Astronomy Picture of the Day
November 14, 2012

Seasonal or Permanent?
Seasonal or Permanent?

Credits: NASA/JPL/Space Science Institute - Credits for the additional process. and color.: Dr Paolo C. Fienga/Lunar Explorer Italia/IPF

Even though it is still nighttime at the South Pole, the Vortex, which swirls high in the Sky of Titan, is already illuminated by the Sunlight and stands out (relatively) brightly against the other - and possible Water-Ice - Clouds that can be seen to the left of the Terminator (still near the South Polar Regions of Titan, but on the daytime side of this complex and fascinating Saturnian moon). The NASA - Cassini Spacecraft, as you have noticed, keeps monitoring very carefully the development of this South Polar Vortex (a true Titanian Oddity anyway), so to help Scientists and Researchers from all over the World to better understand the (perhaps just) seasonal changes that occur in the Atmosphere of Titan.


This outstanding view looks toward the Trailing Hemisphere of Titan; North is up and rotated to the left. The image was taken with the NASA - Cassini Spacecraft Narrow-Angle Camera on Aug. 31, 2012, using a Spectral Filter sensitive to Wavelengths of Near-InfraRed Light, centered at 938 nanometers. The view was acquired at a distance of approximately 750.000 miles (such as about 1,2 Million KiloMeters - MKM) from Titan and at a Sun-Titan-Spacecraft, or Phase, Angle of 74°. Image scale is about 4 miles (such as approx. 6,4 Km) per pixel.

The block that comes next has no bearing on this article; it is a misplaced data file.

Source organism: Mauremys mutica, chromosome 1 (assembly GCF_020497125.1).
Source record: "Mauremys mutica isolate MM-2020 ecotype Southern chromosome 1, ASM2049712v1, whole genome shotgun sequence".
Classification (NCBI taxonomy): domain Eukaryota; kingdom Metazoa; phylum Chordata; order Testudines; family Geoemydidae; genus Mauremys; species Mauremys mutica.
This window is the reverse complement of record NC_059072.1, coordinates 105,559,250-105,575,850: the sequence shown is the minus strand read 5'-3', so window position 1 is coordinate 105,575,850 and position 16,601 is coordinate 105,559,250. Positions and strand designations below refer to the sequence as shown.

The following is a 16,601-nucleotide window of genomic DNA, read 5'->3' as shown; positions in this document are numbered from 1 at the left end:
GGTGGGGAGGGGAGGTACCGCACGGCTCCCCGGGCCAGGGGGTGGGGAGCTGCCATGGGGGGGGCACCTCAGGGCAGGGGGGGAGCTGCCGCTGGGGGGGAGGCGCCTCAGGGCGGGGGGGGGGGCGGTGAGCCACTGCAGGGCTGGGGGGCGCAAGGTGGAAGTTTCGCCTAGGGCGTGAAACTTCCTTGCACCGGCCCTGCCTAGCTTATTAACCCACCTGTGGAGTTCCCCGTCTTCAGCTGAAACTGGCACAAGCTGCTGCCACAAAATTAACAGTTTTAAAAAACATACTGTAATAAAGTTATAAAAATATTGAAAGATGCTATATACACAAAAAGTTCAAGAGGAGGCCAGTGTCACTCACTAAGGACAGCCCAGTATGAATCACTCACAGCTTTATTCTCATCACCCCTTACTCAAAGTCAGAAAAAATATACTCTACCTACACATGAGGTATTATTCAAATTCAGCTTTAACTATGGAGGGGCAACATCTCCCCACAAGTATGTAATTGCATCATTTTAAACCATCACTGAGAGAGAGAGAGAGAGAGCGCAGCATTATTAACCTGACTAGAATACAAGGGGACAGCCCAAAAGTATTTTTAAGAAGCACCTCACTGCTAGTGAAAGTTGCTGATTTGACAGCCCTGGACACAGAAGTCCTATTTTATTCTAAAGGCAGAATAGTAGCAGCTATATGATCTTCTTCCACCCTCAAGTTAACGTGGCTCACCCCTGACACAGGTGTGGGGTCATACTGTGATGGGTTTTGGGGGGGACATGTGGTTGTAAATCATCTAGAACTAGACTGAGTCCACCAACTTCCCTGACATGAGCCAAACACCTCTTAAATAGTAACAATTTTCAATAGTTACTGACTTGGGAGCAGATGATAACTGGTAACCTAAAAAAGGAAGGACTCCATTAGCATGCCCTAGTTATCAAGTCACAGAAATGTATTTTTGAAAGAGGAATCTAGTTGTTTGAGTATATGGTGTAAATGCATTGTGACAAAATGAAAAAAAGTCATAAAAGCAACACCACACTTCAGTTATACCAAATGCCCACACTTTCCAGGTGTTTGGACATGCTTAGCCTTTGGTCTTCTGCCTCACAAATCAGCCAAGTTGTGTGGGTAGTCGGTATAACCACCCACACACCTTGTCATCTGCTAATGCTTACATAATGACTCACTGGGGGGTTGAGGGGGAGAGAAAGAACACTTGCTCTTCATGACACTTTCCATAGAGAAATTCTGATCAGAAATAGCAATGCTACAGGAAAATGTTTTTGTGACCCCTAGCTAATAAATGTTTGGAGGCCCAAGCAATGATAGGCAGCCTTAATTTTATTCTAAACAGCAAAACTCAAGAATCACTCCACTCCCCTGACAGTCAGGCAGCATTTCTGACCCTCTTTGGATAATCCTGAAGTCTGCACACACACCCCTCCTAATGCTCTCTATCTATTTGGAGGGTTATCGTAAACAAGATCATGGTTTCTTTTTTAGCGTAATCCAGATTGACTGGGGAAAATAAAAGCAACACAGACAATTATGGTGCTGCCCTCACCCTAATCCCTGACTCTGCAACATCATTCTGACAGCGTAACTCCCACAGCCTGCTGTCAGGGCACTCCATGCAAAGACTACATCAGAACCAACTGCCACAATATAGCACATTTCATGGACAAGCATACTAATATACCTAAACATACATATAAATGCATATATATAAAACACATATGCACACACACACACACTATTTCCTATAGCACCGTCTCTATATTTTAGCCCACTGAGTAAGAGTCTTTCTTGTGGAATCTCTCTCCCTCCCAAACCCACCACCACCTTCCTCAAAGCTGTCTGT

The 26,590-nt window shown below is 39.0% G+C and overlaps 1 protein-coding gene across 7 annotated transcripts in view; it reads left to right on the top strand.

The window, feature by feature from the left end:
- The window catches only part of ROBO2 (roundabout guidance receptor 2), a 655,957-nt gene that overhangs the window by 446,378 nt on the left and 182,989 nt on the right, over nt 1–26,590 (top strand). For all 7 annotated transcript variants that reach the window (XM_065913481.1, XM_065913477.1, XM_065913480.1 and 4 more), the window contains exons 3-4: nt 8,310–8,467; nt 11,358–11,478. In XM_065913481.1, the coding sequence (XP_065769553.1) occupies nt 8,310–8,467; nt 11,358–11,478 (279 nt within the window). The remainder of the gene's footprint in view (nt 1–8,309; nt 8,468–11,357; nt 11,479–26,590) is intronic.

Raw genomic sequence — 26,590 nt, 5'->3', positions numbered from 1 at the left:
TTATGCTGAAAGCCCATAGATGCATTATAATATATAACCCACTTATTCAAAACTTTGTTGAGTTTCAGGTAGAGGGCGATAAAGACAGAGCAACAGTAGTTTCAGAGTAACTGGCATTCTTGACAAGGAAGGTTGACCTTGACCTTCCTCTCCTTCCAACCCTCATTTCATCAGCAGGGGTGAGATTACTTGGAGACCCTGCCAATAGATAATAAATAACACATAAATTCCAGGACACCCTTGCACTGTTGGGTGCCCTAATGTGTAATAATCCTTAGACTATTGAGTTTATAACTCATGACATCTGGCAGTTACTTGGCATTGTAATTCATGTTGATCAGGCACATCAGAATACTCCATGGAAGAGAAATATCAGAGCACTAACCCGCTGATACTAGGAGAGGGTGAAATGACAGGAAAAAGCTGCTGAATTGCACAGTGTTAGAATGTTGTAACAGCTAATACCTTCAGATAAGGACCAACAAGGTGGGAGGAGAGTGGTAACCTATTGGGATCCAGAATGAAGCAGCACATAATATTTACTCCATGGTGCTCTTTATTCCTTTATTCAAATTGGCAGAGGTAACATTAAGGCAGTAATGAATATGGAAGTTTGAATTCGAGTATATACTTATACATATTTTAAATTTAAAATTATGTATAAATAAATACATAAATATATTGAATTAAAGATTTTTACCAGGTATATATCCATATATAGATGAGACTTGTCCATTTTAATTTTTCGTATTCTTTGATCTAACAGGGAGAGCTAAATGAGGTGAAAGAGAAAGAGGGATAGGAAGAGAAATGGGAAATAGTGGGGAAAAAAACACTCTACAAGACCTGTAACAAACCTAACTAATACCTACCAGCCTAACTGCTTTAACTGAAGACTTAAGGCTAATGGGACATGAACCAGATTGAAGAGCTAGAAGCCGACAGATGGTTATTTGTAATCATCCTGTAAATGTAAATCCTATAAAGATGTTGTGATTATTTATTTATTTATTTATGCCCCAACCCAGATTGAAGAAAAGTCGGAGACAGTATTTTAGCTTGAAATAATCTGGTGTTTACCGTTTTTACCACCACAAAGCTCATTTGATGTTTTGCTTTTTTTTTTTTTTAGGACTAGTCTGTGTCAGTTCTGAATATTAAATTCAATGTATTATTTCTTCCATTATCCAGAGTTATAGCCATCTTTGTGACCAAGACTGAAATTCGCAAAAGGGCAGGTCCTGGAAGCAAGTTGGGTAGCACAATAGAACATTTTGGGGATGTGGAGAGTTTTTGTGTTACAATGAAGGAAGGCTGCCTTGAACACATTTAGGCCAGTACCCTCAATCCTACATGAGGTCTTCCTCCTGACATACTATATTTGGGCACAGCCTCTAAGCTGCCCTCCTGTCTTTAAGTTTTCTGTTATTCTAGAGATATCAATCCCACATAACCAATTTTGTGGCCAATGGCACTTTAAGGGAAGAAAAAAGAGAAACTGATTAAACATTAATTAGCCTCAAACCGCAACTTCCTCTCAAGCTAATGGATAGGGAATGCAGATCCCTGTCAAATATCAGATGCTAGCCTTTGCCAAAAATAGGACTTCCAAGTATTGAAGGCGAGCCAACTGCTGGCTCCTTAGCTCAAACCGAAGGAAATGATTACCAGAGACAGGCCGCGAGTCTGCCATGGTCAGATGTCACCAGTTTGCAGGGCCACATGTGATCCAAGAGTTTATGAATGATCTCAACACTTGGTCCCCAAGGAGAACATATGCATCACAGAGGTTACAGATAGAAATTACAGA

This picture (which is an Original NASA - Cassini Spacecraft b/w frame published on the NASA - Planetary Photojournal with the ID n. PIA 14634) has been additionally processed and then colorized, according to an informed speculation carried out by Dr Paolo C. Fienga (LXTT-IPF), in Absolute Natural Colors (such as the colors that a human eye would actually perceive if someone were onboard the NASA - Cassini Spacecraft and then looked outside, towards the Saturnian moon Titan), by using an original technique created - and, in time, dramatically improved - by the Lunar Explorer Italia Team. Different colors, as well as different shades of the same color, mean, among others, the existence of different Elements present in the Atmosphere of Titan, each having a different Albedo (---> Reflectivity) and Chemical Composition.



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